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Legislative Assembly for the ACT: 1999 Week 3 Hansard (24 March) . . Page.. 715..


Wednesday, 24 March 1999

_______________________

MR SPEAKER (Mr Cornwell) took the chair at 10.30 and asked members to stand in silence and pray or reflect on their responsibilities to the people of the Australian Capital Territory.

NATURE CONSERVATION (AMENDMENT) BILL 1999

MS TUCKER (10.32): I present the Nature Conservation (Amendment) Bill 1999, together with its explanatory memorandum.

Title read by Clerk.

MS TUCKER: I move:

That this Bill be agreed to in principle.

Mr Speaker, the Nature Conservation Act contains provisions for the appointment of a Conservator of Flora and Fauna who is basically the chief conservation officer in the ACT. The conservator is responsible for some key tasks under the Act - for example, preparing and maintaining a nature conservation strategy for the ACT, preparing action plans for the protection of endangered species, and the issuing of licences for various activities that affect native flora and fauna in the ACT and for activities within nature reserves.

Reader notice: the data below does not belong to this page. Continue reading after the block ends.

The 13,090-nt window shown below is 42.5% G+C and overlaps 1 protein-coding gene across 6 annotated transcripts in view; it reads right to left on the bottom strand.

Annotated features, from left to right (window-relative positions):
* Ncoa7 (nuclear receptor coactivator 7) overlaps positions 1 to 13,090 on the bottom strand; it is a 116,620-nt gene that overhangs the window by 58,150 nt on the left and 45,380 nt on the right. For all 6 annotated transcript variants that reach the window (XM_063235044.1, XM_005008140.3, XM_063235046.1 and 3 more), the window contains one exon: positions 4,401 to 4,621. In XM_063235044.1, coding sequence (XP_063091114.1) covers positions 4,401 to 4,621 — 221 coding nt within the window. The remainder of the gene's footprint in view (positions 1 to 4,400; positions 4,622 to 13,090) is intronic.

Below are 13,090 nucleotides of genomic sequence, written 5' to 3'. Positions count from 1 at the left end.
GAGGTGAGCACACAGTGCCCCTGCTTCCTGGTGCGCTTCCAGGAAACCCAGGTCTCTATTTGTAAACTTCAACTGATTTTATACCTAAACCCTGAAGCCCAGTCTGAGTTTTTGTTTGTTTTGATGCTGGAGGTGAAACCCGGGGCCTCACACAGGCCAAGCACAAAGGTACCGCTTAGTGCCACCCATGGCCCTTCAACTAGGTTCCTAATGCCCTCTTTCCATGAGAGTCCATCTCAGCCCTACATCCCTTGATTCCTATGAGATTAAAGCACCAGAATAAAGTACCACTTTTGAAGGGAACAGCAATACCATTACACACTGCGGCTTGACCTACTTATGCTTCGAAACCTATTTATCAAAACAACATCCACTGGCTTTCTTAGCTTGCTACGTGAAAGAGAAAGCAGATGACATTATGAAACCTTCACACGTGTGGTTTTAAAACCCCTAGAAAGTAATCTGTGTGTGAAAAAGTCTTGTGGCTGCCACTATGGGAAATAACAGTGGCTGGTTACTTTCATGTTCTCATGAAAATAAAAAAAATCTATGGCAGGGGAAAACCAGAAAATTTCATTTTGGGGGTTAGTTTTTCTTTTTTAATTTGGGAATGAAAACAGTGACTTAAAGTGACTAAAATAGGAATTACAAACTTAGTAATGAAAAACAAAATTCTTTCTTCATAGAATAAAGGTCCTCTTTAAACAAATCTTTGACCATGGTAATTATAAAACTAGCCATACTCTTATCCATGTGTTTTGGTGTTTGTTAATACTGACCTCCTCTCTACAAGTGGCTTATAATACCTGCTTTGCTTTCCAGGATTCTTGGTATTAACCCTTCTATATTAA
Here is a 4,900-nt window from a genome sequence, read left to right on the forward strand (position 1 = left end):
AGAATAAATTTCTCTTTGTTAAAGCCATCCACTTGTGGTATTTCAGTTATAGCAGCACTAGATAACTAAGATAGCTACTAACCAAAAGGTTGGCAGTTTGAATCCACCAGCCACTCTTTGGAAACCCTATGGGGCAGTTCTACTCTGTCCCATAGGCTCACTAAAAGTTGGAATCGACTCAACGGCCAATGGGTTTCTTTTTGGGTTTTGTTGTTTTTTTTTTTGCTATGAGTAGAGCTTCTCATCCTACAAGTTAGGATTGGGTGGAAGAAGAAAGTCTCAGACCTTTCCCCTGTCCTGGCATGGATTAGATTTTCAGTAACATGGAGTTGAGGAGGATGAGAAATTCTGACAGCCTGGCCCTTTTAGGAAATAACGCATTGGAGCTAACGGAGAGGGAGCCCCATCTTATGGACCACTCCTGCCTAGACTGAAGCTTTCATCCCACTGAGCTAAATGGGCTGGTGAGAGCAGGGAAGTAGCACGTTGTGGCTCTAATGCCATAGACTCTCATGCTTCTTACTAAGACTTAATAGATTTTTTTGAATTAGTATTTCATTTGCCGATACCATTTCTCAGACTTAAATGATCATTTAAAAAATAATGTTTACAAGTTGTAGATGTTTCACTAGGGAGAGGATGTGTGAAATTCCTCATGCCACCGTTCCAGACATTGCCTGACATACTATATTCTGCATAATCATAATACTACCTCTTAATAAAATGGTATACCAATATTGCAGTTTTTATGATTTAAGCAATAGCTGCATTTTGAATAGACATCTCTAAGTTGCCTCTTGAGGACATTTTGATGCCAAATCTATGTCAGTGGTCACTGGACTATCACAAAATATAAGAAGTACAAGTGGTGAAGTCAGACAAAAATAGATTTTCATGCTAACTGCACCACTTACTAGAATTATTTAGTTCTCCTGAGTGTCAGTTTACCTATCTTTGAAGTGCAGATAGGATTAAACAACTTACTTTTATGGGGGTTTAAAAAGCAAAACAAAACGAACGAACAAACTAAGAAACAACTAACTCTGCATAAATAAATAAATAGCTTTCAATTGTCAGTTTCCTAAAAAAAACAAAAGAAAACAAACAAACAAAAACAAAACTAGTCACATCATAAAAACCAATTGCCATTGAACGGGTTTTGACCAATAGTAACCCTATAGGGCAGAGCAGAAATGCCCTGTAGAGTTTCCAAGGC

The conservator also has an important role under the Land (Planning and Environment) Act. The conservator must be consulted over variations to the Territory Plan to ensure that nature conservation principles are taken into account. The conservator can also recommend variations to the Territory Plan to identify land as public land, such as for nature reserves or public open space, and is responsible for the preparation of management plans for public land in the ACT.

Obviously the conservator has staff to assist in these duties. The ACT Parks and Conservation Service is established under the Act to assist the conservator in carrying out his or her duties. However, as the statutory office holder, the conservator carries significant personal responsibility for ensuring that the natural environment of the ACT is protected for future generations.

Mr Speaker, it has been a concern of the environment movement for some time that the advice being given by the conservator to government on nature conservation issues has not been frank and fearless on behalf of the environment but has been compromised by political imperatives. There is a public perception that the conservator has been making


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